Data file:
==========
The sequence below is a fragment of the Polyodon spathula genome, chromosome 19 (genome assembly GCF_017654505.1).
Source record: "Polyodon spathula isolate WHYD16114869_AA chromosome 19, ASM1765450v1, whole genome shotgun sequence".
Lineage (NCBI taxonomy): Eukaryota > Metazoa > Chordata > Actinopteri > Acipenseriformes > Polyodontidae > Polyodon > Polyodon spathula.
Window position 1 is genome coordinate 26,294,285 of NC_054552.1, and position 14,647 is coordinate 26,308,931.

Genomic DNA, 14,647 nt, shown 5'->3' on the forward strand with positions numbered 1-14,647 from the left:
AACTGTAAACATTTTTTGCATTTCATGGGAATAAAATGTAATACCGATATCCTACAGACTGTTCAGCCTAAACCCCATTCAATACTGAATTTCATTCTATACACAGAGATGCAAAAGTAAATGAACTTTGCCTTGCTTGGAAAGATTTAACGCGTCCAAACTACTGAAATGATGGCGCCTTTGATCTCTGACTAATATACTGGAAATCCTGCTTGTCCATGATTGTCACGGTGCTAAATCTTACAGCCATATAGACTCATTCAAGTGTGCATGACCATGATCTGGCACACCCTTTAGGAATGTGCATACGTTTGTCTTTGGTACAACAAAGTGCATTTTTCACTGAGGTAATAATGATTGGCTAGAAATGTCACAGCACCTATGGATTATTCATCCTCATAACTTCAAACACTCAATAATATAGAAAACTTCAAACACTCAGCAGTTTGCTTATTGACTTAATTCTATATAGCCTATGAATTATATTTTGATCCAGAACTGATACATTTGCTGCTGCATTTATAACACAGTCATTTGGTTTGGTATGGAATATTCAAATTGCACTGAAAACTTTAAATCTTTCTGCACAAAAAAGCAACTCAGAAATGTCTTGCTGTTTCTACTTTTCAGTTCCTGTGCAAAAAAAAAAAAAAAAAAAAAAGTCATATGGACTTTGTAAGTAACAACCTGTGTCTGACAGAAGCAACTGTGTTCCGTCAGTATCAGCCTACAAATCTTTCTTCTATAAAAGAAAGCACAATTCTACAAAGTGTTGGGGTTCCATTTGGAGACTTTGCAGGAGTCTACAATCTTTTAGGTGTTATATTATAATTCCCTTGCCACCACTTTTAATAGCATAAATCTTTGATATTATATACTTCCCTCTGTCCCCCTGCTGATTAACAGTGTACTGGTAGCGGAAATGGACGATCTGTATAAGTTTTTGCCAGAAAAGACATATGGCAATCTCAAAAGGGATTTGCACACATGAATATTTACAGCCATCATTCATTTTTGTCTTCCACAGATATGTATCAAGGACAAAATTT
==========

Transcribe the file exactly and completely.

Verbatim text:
The sequence below is a fragment of the Polyodon spathula genome, chromosome 19 (genome assembly GCF_017654505.1).
Source record: "Polyodon spathula isolate WHYD16114869_AA chromosome 19, ASM1765450v1, whole genome shotgun sequence".
Lineage (NCBI taxonomy): Eukaryota > Metazoa > Chordata > Actinopteri > Acipenseriformes > Polyodontidae > Polyodon > Polyodon spathula.
Window position 1 is genome coordinate 26,294,285 of NC_054552.1, and position 14,647 is coordinate 26,308,931.

Genomic DNA, 14,647 nt, shown 5'->3' on the forward strand with positions numbered 1-14,647 from the left:
AACTGTAAACATTTTTTGCATTTCATGGGAATAAAATGTAATACCGATATCCTACAGACTGTTCAGCCTAAACCCCATTCAATACTGAATTTCATTCTATACACAGAGATGCAAAAGTAAATGAACTTTGCCTTGCTTGGAAAGATTTAACGCGTCCAAACTACTGAAATGATGGCGCCTTTGATCTCTGACTAATATACTGGAAATCCTGCTTGTCCATGATTGTCACGGTGCTAAATCTTACAGCCATATAGACTCATTCAAGTGTGCATGACCATGATCTGGCACACCCTTTAGGAATGTGCATACGTTTGTCTTTGGTACAACAAAGTGCATTTTTCACTGAGGTAATAATGATTGGCTAGAAATGTCACAGCACCTATGGATTATTCATCCTCATAACTTCAAACACTCAATAATATAGAAAACTTCAAACACTCAGCAGTTTGCTTATTGACTTAATTCTATATAGCCTATGAATTATATTTTGATCCAGAACTGATACATTTGCTGCTGCATTTATAACACAGTCATTTGGTTTGGTATGGAATATTCAAATTGCACTGAAAACTTTAAATCTTTCTGCACAAAAAAGCAACTCAGAAATGTCTTGCTGTTTCTACTTTTCAGTTCCTGTGCAAAAAAAAAAAAAAAAAAAAAAGTCATATGGACTTTGTAAGTAACAACCTGTGTCTGACAGAAGCAACTGTGTTCCGTCAGTATCAGCCTACAAATCTTTCTTCTATAAAAGAAAGCACAATTCTACAAAGTGTTGGGGTTCCATTTGGAGACTTTGCAGGAGTCTACAATCTTTTAGGTGTTATATTATAATTCCCTTGCCACCACTTTTAATAGCATAAATCTTTGATATTATATACTTCCCTCTGTCCCCCTGCTGATTAACAGTGTACTGGTAGCGGAAATGGACGATCTGTATAAGTTTTTGCCAGAAAAGACATATGGCAATCTCAAAAGGGATTTGCACACATGAATATTTACAGCCATCATTCATTTTTGTCTTCCACAGATATGTATCAAGGACAAAATTT